Scientists from Oxford University’s Department of Physics have developed an extremely rapid diagnostic test that detects and identifies viruses in less than five minutes.
The method, published on the preprint server MedRxiv, is able to differentiate with high accuracy SARS-CoV-2, the virus responsible for COVID-19, from negative clinical samples, as well as from other common respiratory pathogens such as influenza and seasonal human coronaviruses.
Working directly on throat swabs from COVID-19 patients, without the need for genome extraction, purification or amplification of the viruses, the method starts with the rapid labelling of virus particles in the sample with short fluorescent DNA strands. A microscope is then used to collect images of the sample, with each image containing hundreds of fluorescently-labelled viruses.
Machine-learning software quickly and automatically identifies the virus present in the sample. This approach exploits the fact that distinct virus types have differences in their fluorescence labeling due to differences in their surface chemistry, size, and shape.The scientists have worked with clinical collaborators at the John Radcliffe Hospital in Oxford to validate the assay on COVID-19 patient samples which were confirmed by conventional RT-PCR methods.
Professor Achilles Kapanidis, at Oxford’s Department of Physics, says: ‘Unlike other technologies that detect a delayed antibody response or that require expensive, tedious and time-consuming sample preparation, our method quickly detects intact virus particles; meaning the assay is simple, extremely rapid, and cost-effective.’
DPhil student Nicolas Shiaelis, at the University of Oxford, says: ‘Our test is much faster than other existing diagnostic technologies; viral diagnosis in less than 5 minutes can make mass testing a reality, providing a proactive means to control viral outbreaks.’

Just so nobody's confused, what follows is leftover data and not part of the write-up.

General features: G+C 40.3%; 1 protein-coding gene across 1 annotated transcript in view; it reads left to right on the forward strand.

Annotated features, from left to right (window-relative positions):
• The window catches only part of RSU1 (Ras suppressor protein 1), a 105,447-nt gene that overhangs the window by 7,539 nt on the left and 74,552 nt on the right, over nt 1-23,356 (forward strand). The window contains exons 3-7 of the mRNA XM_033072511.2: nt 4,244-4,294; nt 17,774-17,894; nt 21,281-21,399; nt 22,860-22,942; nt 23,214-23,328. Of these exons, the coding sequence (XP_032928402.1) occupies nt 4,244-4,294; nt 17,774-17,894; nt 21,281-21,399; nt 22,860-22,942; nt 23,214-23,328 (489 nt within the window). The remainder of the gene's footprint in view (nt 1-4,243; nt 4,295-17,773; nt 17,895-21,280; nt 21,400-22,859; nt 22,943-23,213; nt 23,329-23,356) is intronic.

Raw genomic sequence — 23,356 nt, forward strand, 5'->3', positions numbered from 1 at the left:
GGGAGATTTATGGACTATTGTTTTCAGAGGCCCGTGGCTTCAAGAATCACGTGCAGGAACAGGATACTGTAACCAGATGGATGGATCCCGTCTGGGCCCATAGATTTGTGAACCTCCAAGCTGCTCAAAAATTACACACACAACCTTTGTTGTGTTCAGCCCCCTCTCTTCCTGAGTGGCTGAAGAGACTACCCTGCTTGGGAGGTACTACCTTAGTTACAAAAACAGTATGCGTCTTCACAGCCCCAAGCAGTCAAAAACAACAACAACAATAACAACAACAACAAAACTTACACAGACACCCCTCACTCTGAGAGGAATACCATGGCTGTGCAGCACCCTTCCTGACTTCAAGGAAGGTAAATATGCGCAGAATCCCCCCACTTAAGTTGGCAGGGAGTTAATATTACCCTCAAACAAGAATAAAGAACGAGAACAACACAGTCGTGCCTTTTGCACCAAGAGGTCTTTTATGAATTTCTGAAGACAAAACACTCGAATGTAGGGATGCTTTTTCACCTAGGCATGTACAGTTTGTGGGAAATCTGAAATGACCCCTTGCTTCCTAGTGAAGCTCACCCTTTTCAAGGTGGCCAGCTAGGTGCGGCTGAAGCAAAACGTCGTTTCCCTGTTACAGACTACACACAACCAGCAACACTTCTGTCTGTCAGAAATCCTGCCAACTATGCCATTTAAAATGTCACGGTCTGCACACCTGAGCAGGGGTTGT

Dr Nicole Robb, formerly a Royal Society Fellow at the University of Oxford and now at Warwick Medical School, says: ‘A significant concern for the upcoming winter months is the unpredictable effects of co-circulation of SARS-CoV-2 with other seasonal respiratory viruses; we have shown that our assay can reliably distinguish between different viruses in clinical samples, a development that offers a crucial advantage in the next phase of the pandemic.’
The researchers aim to develop an integrated device that will eventually be used for testing in sites such as businesses, music venues, airports etc., to establish and safeguard COVID-19-free spaces.
They are currently working with Oxford University Innovation (OUI) and two external business/finance advisors to set up a spinout, and are seeking investment to accelerate the translation of the test into a fully integrated device to be deployed as a real-time diagnostic platform capable of detecting multiple virus threats.
They hope to incorporate the company by the end of the year, start product development in early 2021, and have an approved device available within 6 months of that time.
Read the preprint here: https://www.medrxiv.org/content/10.1101/2020.10.13.20212035v1